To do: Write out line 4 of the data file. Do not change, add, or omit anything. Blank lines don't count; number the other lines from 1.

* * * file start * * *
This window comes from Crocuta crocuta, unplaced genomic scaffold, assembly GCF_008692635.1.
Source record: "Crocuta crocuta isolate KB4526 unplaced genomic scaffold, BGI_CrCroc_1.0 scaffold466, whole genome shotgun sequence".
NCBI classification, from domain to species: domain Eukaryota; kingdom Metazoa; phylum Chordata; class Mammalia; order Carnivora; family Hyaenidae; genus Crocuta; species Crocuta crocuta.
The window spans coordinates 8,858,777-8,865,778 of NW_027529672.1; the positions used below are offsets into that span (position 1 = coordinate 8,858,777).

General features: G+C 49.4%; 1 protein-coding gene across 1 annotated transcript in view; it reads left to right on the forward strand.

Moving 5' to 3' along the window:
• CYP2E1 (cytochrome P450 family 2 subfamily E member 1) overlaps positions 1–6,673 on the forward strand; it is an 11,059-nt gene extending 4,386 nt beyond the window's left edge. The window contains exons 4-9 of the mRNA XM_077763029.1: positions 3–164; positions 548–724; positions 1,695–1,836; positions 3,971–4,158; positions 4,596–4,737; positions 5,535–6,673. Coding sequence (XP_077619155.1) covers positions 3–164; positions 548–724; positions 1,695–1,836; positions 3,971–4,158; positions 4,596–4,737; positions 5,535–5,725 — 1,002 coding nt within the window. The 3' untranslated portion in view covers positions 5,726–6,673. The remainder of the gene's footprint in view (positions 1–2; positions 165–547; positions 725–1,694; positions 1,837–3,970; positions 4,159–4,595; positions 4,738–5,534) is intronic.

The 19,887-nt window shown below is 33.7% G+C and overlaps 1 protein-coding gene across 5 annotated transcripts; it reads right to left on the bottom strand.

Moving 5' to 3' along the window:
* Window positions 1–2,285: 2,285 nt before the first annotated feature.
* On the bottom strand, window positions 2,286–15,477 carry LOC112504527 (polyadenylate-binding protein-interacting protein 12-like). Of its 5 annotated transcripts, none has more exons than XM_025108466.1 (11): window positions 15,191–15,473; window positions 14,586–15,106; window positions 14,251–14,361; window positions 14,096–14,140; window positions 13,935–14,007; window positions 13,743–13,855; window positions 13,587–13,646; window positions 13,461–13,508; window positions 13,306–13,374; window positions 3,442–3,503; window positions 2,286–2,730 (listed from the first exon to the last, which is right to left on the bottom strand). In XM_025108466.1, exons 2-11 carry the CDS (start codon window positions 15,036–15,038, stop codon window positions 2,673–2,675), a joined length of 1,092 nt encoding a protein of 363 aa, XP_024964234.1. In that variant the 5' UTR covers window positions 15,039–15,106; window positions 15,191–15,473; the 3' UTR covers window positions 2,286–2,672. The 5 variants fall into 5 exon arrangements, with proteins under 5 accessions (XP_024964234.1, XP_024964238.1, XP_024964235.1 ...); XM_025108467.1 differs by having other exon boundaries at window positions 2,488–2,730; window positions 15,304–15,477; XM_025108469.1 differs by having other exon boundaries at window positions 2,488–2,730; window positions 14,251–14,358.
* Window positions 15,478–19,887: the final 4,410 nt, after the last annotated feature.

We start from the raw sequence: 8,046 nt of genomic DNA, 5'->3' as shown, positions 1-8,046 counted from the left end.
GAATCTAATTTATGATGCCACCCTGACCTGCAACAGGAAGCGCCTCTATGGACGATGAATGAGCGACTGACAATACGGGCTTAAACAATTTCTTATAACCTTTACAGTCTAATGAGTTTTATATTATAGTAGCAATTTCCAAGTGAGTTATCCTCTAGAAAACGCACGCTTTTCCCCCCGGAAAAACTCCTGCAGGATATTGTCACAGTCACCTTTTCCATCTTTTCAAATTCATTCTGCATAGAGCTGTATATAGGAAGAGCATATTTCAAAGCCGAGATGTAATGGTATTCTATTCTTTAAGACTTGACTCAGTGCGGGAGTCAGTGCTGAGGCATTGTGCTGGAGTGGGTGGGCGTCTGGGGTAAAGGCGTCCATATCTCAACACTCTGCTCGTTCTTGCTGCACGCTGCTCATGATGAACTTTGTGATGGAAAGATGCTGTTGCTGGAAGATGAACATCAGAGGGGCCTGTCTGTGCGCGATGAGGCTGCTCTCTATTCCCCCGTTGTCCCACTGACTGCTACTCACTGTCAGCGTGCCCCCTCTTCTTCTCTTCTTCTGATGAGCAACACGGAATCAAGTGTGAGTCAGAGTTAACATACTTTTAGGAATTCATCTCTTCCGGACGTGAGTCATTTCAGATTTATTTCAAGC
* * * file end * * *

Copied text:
The window spans coordinates 8,858,777-8,865,778 of NW_027529672.1; the positions used below are offsets into that span (position 1 = coordinate 8,858,777).